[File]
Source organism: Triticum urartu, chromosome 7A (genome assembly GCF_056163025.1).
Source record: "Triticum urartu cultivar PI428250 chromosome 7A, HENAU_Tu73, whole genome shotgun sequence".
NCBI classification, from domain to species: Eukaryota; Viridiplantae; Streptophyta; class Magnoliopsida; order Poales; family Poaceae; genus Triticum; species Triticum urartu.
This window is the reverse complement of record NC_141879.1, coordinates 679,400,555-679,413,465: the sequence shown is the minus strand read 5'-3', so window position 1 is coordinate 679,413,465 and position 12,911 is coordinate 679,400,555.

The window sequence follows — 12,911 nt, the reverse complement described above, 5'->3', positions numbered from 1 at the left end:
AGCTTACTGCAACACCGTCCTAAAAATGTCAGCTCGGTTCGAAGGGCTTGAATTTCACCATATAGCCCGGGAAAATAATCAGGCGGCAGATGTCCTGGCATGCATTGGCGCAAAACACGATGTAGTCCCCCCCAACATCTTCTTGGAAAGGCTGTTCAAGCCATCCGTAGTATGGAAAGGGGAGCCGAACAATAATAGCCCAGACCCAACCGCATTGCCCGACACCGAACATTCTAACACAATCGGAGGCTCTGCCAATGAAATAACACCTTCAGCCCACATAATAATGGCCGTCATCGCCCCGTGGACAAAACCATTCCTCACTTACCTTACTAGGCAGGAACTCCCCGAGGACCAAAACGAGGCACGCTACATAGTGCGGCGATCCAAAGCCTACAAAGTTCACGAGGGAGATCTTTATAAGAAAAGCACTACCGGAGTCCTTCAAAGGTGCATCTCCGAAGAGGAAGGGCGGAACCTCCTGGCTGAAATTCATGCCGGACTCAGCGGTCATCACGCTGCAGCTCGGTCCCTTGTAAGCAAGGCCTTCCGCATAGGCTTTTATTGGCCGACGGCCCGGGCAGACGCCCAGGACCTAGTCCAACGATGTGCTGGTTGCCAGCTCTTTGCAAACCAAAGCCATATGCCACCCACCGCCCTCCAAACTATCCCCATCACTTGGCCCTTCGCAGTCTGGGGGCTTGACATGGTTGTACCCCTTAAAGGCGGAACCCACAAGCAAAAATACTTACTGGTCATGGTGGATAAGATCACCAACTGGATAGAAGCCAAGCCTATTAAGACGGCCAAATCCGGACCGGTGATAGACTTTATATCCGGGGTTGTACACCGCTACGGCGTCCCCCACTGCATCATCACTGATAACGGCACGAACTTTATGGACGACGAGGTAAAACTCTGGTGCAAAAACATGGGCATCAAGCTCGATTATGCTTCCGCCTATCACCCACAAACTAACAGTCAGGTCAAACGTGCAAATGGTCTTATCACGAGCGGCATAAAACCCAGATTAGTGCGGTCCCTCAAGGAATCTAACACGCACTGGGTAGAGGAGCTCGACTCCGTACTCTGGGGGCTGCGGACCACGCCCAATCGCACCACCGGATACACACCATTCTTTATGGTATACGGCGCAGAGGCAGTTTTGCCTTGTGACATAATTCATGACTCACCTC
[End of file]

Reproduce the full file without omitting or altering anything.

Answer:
Source organism: Triticum urartu, chromosome 7A (genome assembly GCF_056163025.1).
Source record: "Triticum urartu cultivar PI428250 chromosome 7A, HENAU_Tu73, whole genome shotgun sequence".
NCBI classification, from domain to species: Eukaryota; Viridiplantae; Streptophyta; class Magnoliopsida; order Poales; family Poaceae; genus Triticum; species Triticum urartu.
This window is the reverse complement of record NC_141879.1, coordinates 679,400,555-679,413,465: the sequence shown is the minus strand read 5'-3', so window position 1 is coordinate 679,413,465 and position 12,911 is coordinate 679,400,555.

The window sequence follows — 12,911 nt, the reverse complement described above, 5'->3', positions numbered from 1 at the left end:
AGCTTACTGCAACACCGTCCTAAAAATGTCAGCTCGGTTCGAAGGGCTTGAATTTCACCATATAGCCCGGGAAAATAATCAGGCGGCAGATGTCCTGGCATGCATTGGCGCAAAACACGATGTAGTCCCCCCCAACATCTTCTTGGAAAGGCTGTTCAAGCCATCCGTAGTATGGAAAGGGGAGCCGAACAATAATAGCCCAGACCCAACCGCATTGCCCGACACCGAACATTCTAACACAATCGGAGGCTCTGCCAATGAAATAACACCTTCAGCCCACATAATAATGGCCGTCATCGCCCCGTGGACAAAACCATTCCTCACTTACCTTACTAGGCAGGAACTCCCCGAGGACCAAAACGAGGCACGCTACATAGTGCGGCGATCCAAAGCCTACAAAGTTCACGAGGGAGATCTTTATAAGAAAAGCACTACCGGAGTCCTTCAAAGGTGCATCTCCGAAGAGGAAGGGCGGAACCTCCTGGCTGAAATTCATGCCGGACTCAGCGGTCATCACGCTGCAGCTCGGTCCCTTGTAAGCAAGGCCTTCCGCATAGGCTTTTATTGGCCGACGGCCCGGGCAGACGCCCAGGACCTAGTCCAACGATGTGCTGGTTGCCAGCTCTTTGCAAACCAAAGCCATATGCCACCCACCGCCCTCCAAACTATCCCCATCACTTGGCCCTTCGCAGTCTGGGGGCTTGACATGGTTGTACCCCTTAAAGGCGGAACCCACAAGCAAAAATACTTACTGGTCATGGTGGATAAGATCACCAACTGGATAGAAGCCAAGCCTATTAAGACGGCCAAATCCGGACCGGTGATAGACTTTATATCCGGGGTTGTACACCGCTACGGCGTCCCCCACTGCATCATCACTGATAACGGCACGAACTTTATGGACGACGAGGTAAAACTCTGGTGCAAAAACATGGGCATCAAGCTCGATTATGCTTCCGCCTATCACCCACAAACTAACAGTCAGGTCAAACGTGCAAATGGTCTTATCACGAGCGGCATAAAACCCAGATTAGTGCGGTCCCTCAAGGAATCTAACACGCACTGGGTAGAGGAGCTCGACTCCGTACTCTGGGGGCTGCGGACCACGCCCAATCGCACCACCGGATACACACCATTCTTTATGGTATACGGCGCAGAGGCAGTTTTGCCTTGTGACATAATTCATGACTCACCTC